Imaging the injured beating heart intravitally and the vasculoprotection afforded by haematopoietic stem cells in myocardial ischaemia/reperfusion injury

Lokman Dr, Adam Bin (2020). Imaging the injured beating heart intravitally and the vasculoprotection afforded by haematopoietic stem cells in myocardial ischaemia/reperfusion injury. University of Birmingham. Ph.D.

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Myocardial ischaemia/reperfusion (IR) injury is a major contributor to the clinical mortality and morbidity in patients who have suffered a myocardial infarction (MI). Although stem cell (SC)-based therapy for MI holds promise, clinical success has been poor. This may be due to a lack of knowledge of whether systemically infused SCs efficiently home and adhere within the injured heart and whether therapeutic mechanisms involve SCs conferring vasculoprotection in damaged coronary microvessels. Indeed, the microcirculatory perturbations that occur during myocardial IR injury itself are not well understood, as pre-clinical research has been incapable of routinely and reliably directly imaging the beating heart in vivo. This study has presented a novel technique for visualising these disturbances through the use of intravital microscopy (IVM) alongside ventricular blood flow assessment. Laser speckle contrast imaging (LSCI) showed a sustained hyperaemic ventricular response during reperfusion that was not transmitted downstream, as IVM of the coronary microcirculation showed heterogenic flow with patchy, disorganised reperfusion and reduced functional capillary density. This was accompanied by a thrombo-inflammatory response leading to aggregates of microthrombi that occluded coronary capillaries. There was a significant and rapid increase in adherent platelets, neutrophils and monocytes in the IR injured heart. HSC therapy produced a remarkable reverse in these phenomena in IR injured hearts, alleviating the thrombo-inflammatory response and restoring the microcirculation to an organised state. Surprisingly, this was achieved without the need for HSCs to home to the injured heart. This suggest an important paracrine role in HSC therapy that confers vasculoprotection to the microvessels of the heart, likely through a reduction in oxidative stress-induced endothelial cell damage, which was characterised by a reduction in levels of 8-OHdG (a marker for oxidative damage) and endothelial adhesion molecules (ICAM-1 & VCAM-1). This is also the first study to show the pro-inflammatory effects of topical application of IL-36 isoforms on the beating heart, with promising potential for the IL-36 receptor antagonist to reduce the inflammatory infiltration observed in IR injured hearts.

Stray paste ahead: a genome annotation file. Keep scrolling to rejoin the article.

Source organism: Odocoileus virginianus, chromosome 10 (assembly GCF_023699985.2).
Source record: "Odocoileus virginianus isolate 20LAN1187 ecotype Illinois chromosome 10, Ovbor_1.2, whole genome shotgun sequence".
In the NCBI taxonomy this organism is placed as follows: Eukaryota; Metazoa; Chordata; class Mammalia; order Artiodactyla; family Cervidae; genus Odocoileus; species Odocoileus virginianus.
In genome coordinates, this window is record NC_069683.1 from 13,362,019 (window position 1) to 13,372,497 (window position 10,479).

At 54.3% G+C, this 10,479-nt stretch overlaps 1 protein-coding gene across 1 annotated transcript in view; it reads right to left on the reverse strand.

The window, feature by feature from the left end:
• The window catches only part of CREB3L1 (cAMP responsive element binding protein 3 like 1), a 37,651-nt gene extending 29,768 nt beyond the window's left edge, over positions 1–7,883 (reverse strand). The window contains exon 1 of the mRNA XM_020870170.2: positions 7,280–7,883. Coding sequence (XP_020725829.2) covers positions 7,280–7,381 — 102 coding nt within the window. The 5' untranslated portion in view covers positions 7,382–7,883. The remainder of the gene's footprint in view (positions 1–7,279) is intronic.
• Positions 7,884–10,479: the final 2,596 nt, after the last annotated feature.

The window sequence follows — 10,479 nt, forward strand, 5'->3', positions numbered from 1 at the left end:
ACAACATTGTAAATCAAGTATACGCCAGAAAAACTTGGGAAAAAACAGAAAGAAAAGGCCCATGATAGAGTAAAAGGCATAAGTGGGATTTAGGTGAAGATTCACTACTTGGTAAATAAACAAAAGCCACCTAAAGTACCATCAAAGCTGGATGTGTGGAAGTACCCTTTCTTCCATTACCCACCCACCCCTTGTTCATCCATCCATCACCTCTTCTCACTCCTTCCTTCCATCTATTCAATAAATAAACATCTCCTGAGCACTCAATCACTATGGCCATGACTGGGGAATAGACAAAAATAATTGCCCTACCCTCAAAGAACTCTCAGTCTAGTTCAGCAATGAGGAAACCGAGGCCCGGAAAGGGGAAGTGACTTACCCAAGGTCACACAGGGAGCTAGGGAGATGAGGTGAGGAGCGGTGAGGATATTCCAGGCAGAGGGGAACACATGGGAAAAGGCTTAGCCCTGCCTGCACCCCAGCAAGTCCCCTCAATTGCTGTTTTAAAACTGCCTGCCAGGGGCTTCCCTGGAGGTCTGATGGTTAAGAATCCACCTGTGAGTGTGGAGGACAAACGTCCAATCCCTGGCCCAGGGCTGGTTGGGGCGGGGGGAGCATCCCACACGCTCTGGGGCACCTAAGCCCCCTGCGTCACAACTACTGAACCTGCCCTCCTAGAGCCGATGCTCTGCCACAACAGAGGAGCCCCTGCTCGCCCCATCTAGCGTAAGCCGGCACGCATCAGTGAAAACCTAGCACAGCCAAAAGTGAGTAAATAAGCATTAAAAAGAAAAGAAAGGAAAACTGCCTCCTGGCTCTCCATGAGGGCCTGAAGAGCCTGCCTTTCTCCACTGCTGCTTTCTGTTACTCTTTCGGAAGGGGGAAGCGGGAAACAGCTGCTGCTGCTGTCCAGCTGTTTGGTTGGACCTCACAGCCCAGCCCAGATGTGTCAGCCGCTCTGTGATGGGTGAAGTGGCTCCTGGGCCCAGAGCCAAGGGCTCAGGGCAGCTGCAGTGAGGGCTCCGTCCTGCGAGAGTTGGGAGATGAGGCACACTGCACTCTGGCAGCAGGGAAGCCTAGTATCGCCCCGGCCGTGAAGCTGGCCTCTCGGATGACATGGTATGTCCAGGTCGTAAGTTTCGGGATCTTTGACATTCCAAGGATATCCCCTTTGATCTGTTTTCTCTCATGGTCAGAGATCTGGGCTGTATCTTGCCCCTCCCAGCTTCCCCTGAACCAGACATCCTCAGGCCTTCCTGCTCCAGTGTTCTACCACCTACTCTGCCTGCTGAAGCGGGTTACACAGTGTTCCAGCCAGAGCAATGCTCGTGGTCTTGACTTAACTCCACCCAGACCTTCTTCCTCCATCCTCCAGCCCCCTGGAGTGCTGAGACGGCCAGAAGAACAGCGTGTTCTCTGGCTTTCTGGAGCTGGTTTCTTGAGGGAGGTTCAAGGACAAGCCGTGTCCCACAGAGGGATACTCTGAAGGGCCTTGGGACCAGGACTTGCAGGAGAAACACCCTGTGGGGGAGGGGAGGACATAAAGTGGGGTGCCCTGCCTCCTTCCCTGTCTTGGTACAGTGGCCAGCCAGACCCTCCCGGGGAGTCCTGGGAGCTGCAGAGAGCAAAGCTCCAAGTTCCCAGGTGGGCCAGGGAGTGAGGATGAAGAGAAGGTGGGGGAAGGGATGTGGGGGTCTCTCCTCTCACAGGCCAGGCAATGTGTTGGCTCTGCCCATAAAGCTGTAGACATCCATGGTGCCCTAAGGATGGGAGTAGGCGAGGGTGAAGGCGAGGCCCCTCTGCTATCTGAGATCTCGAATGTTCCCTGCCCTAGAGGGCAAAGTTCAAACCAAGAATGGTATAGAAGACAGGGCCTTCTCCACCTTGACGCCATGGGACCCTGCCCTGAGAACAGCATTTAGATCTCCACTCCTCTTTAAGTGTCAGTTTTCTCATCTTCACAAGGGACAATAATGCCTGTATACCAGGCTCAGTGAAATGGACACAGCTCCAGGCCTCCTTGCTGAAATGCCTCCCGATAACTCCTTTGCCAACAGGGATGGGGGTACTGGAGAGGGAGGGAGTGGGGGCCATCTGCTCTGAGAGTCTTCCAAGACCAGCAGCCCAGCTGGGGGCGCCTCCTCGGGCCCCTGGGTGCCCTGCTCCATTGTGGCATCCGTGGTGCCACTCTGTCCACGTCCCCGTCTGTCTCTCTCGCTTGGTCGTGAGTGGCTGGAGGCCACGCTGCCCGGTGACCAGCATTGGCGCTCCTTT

Type of Work: Thesis (Doctorates > Ph.D.)
Award Type: Doctorates > Ph.D.
Licence: All rights reserved
College/Faculty: Colleges (2008 onwards) > College of Medical & Dental Sciences
School or Department: School of Clinical and Experimental Medicine
Funders: None/not applicable
Subjects: Q Science > QH Natural history > QH301 Biology
R Medicine > R Medicine (General)


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